Long ago and far away a thoughtless King and his Queen were imprisoned within a beautiful slave bracelet by a distraught wizard. As part of their punishment they must resume human form whenever the jewels are rubbed and grant that person their every wish. Oh, and most importantly, they must also find the person a love match (whether they want one or not).
Alura is a young maiden whose father’s greed has sullied her reputation. Innocent Alura’s dear old daddy has announced that she is pregnant by her recently dead betrothed in order to secure his claim on the deceased lord’s property. But much to dad’s dismay the dead guys’ brother, whom everyone believed was also dead, reappears to claim his estate.
Connor Warwick is a warrior who has lost the will to fight after he’s gravely injured during the Crusades. After the death of his brother he does something he never intended to do and returns to the home where he is known as the “Beast of Stavebrooke.” He realizes he’ll never be able to find a wife when everyone about him believes he is a cruel, violent man and rumors abound that he’s a rapist and a murderer, but it bothers him not a whit since he doesn’t want to marry. He only wants peace and a quiet place to retreat. When he sets eyes on the gorgeous Alura he begins to change his stance on the not wanting a wife thing. The two become betrothed due to further scheming by Alura’s selfish father and Connor gives her the slave bracelet he discovered during the Crusades (not realizing it’s magical) as a betrothal gift. When Alura releases the djinn from their prison the couple don’t have a chance of avoiding love.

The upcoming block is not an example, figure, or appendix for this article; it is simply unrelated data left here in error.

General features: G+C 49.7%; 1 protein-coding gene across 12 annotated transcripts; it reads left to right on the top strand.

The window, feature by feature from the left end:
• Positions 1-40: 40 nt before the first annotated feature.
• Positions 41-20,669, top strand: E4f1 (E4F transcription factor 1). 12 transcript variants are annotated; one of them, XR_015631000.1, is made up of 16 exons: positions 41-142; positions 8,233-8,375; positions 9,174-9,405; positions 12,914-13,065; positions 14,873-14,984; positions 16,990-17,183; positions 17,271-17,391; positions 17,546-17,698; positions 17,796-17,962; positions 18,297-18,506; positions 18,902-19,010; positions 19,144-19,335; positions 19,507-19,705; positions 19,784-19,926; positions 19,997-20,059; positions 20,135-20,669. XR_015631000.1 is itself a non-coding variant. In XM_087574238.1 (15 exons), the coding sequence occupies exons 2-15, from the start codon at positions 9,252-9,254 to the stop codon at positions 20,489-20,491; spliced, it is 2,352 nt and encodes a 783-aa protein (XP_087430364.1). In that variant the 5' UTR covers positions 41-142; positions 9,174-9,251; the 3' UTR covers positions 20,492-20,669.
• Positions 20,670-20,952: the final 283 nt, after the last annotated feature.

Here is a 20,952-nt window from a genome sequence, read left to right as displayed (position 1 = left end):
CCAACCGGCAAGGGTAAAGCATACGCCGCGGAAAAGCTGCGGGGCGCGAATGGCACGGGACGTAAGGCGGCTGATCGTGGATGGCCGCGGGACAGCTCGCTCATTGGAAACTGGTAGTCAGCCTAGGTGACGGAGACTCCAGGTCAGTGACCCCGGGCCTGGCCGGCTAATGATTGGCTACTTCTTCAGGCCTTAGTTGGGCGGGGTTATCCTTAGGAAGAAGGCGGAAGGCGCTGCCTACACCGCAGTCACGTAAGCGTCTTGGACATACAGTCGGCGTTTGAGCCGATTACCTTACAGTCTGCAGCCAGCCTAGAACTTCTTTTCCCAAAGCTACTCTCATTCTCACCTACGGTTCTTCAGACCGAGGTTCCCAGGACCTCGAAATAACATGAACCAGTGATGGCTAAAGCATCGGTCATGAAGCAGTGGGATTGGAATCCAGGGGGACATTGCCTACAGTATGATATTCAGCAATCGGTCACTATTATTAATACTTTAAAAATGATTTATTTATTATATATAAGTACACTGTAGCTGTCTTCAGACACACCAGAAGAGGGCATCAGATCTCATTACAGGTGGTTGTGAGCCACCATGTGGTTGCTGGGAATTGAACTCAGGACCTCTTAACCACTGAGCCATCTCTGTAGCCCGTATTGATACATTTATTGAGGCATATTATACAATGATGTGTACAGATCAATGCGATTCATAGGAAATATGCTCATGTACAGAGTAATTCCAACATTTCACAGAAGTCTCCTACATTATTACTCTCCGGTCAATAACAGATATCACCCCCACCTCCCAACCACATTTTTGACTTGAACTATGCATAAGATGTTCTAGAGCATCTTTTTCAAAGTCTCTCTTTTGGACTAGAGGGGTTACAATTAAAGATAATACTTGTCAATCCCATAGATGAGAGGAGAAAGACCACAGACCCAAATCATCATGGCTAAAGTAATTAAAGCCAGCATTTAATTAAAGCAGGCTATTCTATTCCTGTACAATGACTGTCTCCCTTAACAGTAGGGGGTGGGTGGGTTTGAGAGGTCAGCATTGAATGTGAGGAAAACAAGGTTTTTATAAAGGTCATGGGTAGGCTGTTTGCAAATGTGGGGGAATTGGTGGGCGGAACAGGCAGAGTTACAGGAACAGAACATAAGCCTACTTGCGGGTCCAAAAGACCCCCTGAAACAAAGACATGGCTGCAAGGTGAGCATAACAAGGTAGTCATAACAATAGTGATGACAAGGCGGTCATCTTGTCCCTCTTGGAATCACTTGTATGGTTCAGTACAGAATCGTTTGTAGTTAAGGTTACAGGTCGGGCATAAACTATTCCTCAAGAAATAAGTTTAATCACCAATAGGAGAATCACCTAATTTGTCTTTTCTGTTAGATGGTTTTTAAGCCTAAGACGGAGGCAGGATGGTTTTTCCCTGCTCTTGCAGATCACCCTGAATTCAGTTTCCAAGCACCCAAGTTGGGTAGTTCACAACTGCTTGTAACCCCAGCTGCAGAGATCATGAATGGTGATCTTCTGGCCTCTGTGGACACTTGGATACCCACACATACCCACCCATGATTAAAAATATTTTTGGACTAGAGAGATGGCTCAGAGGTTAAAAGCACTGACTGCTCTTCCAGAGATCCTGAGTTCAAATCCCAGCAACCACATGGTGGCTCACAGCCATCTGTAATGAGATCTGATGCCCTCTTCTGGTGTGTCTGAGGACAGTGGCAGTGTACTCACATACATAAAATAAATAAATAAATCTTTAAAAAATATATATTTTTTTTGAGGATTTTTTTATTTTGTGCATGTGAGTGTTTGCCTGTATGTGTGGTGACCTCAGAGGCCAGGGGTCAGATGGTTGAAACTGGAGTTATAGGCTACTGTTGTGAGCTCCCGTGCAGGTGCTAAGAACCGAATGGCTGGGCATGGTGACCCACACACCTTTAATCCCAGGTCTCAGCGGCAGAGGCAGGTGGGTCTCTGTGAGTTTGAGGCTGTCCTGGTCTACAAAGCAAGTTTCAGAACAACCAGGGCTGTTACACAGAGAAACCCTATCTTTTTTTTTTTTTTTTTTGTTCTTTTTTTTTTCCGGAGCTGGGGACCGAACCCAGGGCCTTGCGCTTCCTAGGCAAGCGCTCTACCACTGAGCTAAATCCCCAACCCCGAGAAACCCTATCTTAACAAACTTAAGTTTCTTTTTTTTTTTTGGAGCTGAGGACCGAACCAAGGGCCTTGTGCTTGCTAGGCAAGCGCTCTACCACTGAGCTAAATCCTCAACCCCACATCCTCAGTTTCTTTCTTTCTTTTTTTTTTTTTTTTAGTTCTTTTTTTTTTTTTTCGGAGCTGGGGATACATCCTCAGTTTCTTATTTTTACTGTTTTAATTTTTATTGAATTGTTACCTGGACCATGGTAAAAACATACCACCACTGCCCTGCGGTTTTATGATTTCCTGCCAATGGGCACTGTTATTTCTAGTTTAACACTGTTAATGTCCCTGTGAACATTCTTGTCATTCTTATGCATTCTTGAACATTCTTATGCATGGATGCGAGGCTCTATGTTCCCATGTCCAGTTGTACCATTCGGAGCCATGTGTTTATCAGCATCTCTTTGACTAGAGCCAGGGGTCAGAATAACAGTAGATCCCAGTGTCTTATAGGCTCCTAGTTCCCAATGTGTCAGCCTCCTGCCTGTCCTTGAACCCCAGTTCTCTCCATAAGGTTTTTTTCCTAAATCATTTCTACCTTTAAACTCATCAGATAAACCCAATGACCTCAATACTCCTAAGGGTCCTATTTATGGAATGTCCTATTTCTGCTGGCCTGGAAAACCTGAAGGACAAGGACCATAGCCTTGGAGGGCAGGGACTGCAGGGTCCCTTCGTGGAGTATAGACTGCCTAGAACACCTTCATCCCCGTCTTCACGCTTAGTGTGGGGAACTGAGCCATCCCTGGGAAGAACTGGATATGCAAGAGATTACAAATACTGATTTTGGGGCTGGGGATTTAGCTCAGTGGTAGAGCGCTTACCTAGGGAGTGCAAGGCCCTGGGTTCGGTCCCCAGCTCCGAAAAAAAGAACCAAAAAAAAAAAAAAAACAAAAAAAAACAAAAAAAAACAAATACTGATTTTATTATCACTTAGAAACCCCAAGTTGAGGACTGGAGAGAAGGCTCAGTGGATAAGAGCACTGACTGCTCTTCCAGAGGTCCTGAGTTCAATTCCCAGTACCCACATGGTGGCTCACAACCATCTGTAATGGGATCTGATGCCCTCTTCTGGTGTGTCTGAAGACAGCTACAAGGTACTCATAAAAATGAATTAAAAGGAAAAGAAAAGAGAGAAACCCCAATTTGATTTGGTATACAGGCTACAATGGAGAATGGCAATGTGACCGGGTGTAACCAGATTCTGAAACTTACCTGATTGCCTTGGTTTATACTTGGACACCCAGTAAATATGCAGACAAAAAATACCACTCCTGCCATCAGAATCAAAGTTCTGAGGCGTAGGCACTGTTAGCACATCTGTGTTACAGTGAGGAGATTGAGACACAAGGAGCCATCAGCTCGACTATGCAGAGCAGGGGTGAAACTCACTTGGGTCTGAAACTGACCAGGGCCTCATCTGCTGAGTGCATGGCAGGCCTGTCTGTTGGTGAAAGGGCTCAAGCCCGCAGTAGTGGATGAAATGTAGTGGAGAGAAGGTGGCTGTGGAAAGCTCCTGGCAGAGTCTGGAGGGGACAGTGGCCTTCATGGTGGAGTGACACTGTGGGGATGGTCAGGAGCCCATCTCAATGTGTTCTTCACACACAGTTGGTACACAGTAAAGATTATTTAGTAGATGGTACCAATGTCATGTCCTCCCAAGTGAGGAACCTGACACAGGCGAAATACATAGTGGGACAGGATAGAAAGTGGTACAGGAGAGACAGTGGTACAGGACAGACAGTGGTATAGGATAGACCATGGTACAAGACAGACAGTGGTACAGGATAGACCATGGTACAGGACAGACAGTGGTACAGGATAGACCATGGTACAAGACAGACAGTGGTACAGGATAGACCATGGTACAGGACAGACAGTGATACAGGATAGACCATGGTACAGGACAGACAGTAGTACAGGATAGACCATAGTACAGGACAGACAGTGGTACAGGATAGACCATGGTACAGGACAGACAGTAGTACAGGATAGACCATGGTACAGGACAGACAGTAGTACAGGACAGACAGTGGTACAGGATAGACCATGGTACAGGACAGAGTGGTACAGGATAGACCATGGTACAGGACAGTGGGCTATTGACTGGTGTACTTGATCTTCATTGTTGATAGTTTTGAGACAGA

As you can guess there is a lot of scheming going on in this story. The couple have an instant attraction but Connor (who is a fine, honorable hero) feels he will never win Alura’s heart because of his tarnished reputation. Alura, a beautiful but rather uninteresting character, does fear him initially but as she begins to get to know him she comes to the realization that the rumors are false. But every now and then she still has doubts. Doubts that could have been easily cleared up if the couple had been given a chance to be alone to talk. Unfortunately, between the machinations of Alura’s father, jousting tournaments and the additional scheming of two stereotypical villainous characters the couple spend very little time together. When they do find the time to be alone they smartly spend it doing, ummm, other things. As a result, the relationship is based more upon lust than any heart or mind melding. They only open up and begin to trust each toward the very end of the story.
There aren’t any surprises in Alura’s Wish. But although it didn’t engage my emotions it does contain some amusing moments. The verbal sparring between the djinns was great fun to witness. Those who enjoy adventure filled medieval tales with a little magic and a lusty love story may enjoy this more than I. Had there been more pages (this one contains only 277), more magic, better communication and a lot less scheming this book would have earned a higher rating.
|Review Date:||July 23, 1999|